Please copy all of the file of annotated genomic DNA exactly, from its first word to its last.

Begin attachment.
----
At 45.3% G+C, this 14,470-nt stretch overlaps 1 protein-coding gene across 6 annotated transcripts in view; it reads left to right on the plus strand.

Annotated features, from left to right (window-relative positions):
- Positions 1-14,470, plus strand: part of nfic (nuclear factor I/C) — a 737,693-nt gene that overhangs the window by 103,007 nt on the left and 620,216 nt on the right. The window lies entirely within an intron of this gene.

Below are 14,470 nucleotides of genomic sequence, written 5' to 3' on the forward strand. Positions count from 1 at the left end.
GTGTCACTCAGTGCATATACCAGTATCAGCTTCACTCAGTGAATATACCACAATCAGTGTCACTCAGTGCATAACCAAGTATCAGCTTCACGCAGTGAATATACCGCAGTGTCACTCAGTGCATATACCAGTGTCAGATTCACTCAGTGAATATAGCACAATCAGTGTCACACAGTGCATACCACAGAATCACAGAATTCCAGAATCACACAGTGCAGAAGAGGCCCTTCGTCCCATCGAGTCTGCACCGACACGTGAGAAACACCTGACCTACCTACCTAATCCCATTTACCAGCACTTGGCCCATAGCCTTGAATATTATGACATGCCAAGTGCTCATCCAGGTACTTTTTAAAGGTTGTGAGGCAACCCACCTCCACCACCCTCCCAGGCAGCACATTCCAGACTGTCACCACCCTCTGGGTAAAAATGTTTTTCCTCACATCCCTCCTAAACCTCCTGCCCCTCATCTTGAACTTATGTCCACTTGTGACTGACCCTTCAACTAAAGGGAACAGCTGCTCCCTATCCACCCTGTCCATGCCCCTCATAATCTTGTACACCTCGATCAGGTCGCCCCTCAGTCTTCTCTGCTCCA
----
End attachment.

At 45.3% G+C, this 14,470-nt stretch overlaps 1 protein-coding gene across 6 annotated transcripts in view; it reads left to right on the plus strand.

Annotated features, from left to right (window-relative positions):
- Positions 1-14,470, plus strand: part of nfic (nuclear factor I/C) — a 737,693-nt gene that overhangs the window by 103,007 nt on the left and 620,216 nt on the right. The window lies entirely within an intron of this gene.

Below are 14,470 nucleotides of genomic sequence, written 5' to 3' on the forward strand. Positions count from 1 at the left end.
GTGTCACTCAGTGCATATACCAGTATCAGCTTCACTCAGTGAATATACCACAATCAGTGTCACTCAGTGCATAACCAAGTATCAGCTTCACGCAGTGAATATACCGCAGTGTCACTCAGTGCATATACCAGTGTCAGATTCACTCAGTGAATATAGCACAATCAGTGTCACACAGTGCATACCACAGAATCACAGAATTCCAGAATCACACAGTGCAGAAGAGGCCCTTCGTCCCATCGAGTCTGCACCGACACGTGAGAAACACCTGACCTACCTACCTAATCCCATTTACCAGCACTTGGCCCATAGCCTTGAATATTATGACATGCCAAGTGCTCATCCAGGTACTTTTTAAAGGTTGTGAGGCAACCCACCTCCACCACCCTCCCAGGCAGCACATTCCAGACTGTCACCACCCTCTGGGTAAAAATGTTTTTCCTCACATCCCTCCTAAACCTCCTGCCCCTCATCTTGAACTTATGTCCACTTGTGACTGACCCTTCAACTAAAGGGAACAGCTGCTCCCTATCCACCCTGTCCATGCCCCTCATAATCTTGTACACCTCGATCAGGTCGCCCCTCAGTCTTCTCTGCTCCA